Review: March Book One
There’s been a media frenzy (deservedly so) over this graphic novel to be released soon by Top Shelf. March is a three volume graphic novel that tells the remarkable story of Congressman John Lewis. Cong. Lewis currently represents Georgia’s fifth district in the House of Representatives and is an American icon, one of the key figures of the civil rights movement. His commitment to justice and nonviolence has taken him from an Alabama sharecropper’s farm to the halls of Congress, from a segregated schoolroom to the 1963 March on Washington, and from receiving beatings from state troopers to receiving the Medal of Freedom from the first African-American president. Book One spans John Lewis’ youth in rural Alabama, his life-changing meeting with Martin Luther King, Jr., the birth of the Nashville Student Movement, and their battle to tear down segregation through nonviolent lunch counter sit-ins, building to a stunning climax on the steps of City Hall. This is an accessible, relatable, and deeply emotional, first person account of our history. A perspective and voice we don’t get enough of when we’re taught our history growing up.
March is a brilliant accounting of Cong. Lewis’ story for new generations and those with similar struggles around the world. This amazing biographical graphic novel is written by Cong. Lewis in collaboration with co-writer Andrew Aydin and New York Times best-selling artist Nate Powell. The result is one of the best graphic novels in recent memory and an amazing depiction of history that’s accessible to all.
March is a vivid first-hand account of John Lewis’ lifelong struggle for civil and human rights, meditating in the modern age on the distance traveled since the days of Jim Crow and segregation. Rooted in Lewis’ personal story, it also reflects on the highs and lows of the broader civil rights movement. While many of us have no idea of the specifics of what Lewis went through, the story is a familiar one that we’re taught in school, though not with a first hand account such as this.
What’s more fascinating is the mechanism of the storytelling, bouncing back and forth between Cong. Lewis’ life and the recent modern day of President Obama’s first inauguration (hopefully that didn’t spoil it for folks, but it lays out the date and what’s going on in the present day clearly). But, what I found interesting in it all is the narrative thread of how far the country has come, when in the back in my mind I’d argue it hasn’t. The Congressman reflects on an early time in his life when he traveled to Buffalo, New York and saw what things could be like. Modern day Buffalo (where I spent most of my life) is anything but an ideal, deeply divided by race with an underlying racism throughout the region. This kept coming back to me in the back of my mind. With two more volumes to go, I think we’d find more on the Congressman’s thoughts on where we are today, but with this first volume, that stuck out to me. And that’s an issue in releasing this in three volumes, we have to wait to see the full story and perspective.
And that’s what’s fantastic about this graphic novel. Not only is it a great depiction of history, very important history, but it also helps better open a dialogue of race in our nation, from where we were to where we are today. The ease of reading, events depicted within and the beautiful art helps foster a discussion that is free from some more sensational aspects that can derail such important discussions. Many years ago, John Lewis and other student activists drew inspiration from the 1958 comic book Martin Luther King and the Montgomery Story. Today that classic comic is being used to encourage fights for justice around the world. It’s a comic that is a part of social change for the better. March shares in that tradition by reminding us where we were as a nation not that long ago. And that’s part of the reason the graphic novel is seeing the rabid positive response that it is. The Congressman has been there and part of a movement whose actions still reverberate today and whose struggles sadly continue. This is a leader telling his story for us to learn from our past.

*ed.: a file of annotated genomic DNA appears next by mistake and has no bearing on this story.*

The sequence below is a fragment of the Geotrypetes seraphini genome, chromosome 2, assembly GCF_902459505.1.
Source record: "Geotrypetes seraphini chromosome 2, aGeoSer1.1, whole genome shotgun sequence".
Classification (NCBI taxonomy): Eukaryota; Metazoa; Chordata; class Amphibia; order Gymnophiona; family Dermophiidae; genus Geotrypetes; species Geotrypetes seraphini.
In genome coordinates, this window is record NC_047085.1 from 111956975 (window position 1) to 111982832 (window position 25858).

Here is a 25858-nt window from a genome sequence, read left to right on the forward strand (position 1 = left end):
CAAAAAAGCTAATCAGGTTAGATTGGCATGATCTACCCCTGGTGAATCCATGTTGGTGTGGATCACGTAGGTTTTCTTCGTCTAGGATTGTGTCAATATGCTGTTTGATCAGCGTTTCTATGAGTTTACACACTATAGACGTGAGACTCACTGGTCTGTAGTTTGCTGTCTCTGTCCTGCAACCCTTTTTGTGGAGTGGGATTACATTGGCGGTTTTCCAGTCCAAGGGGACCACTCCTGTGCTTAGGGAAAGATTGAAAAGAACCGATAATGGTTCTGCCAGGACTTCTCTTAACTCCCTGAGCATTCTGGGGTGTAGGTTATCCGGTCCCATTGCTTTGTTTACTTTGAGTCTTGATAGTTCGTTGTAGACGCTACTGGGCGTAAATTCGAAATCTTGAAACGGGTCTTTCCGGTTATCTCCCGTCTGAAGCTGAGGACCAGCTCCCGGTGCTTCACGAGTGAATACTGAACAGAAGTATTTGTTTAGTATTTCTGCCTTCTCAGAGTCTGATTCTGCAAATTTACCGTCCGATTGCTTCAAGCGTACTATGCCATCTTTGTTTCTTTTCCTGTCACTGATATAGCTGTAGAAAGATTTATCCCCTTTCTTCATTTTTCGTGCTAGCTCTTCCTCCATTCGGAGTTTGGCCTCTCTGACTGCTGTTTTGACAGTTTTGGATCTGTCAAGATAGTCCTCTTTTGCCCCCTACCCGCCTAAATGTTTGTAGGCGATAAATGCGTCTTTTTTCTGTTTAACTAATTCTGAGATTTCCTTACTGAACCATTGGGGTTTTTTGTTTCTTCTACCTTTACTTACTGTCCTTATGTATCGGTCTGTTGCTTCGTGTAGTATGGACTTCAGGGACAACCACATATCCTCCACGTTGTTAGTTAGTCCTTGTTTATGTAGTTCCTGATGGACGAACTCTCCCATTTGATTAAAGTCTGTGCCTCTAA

On top of the writing is artist Nate Powell’s beautiful artwork. His style fits perfectly to the narrative, a match made in heaven. The black and white art has you linger on each page as you move slowly make your way through the book picking out details in the dialogue as well as the art. There’s a reason he’s one of my favorite artists today and to see him get to modern times down the road and how he depicts some of the real life people, will be a treat.
Top Shelf has put together a brilliant and beautiful hard copy with a cover that has a wear about it, the look of a book that children during this age might have used. The autographed copy I purchased had a card within the front cover exactly like you’d find at a library emphasizing the look and design. It’s an amazing piece put together and one of my favorite designs of a printed book this year.
This graphic novel is a piece of history, capturing the Congressman’s experiences testifying to a movement whose echoes will be heard for generations. This isn’t just a graphic novel for folks to pick up and enjoy, it’s a work of art and history that should be in every school teaching about our country’s modern struggles. Top Shelf has worked to make that happen with a teacher’s guide to help those that might want to use it for exactly that. Hopefully this graphic novel will serve as a guide and reminder not just for us, but for the many others around the world attempting to find their own justice.
With two more volumes to go, this first release is already a modern classic and strong contender for graphic novel of the year.
Story: Cong. Lewis and Andrew Aydin Art: Nate Powell
Story: 10 Art: 10 Overall: 10 Recommendation: Buy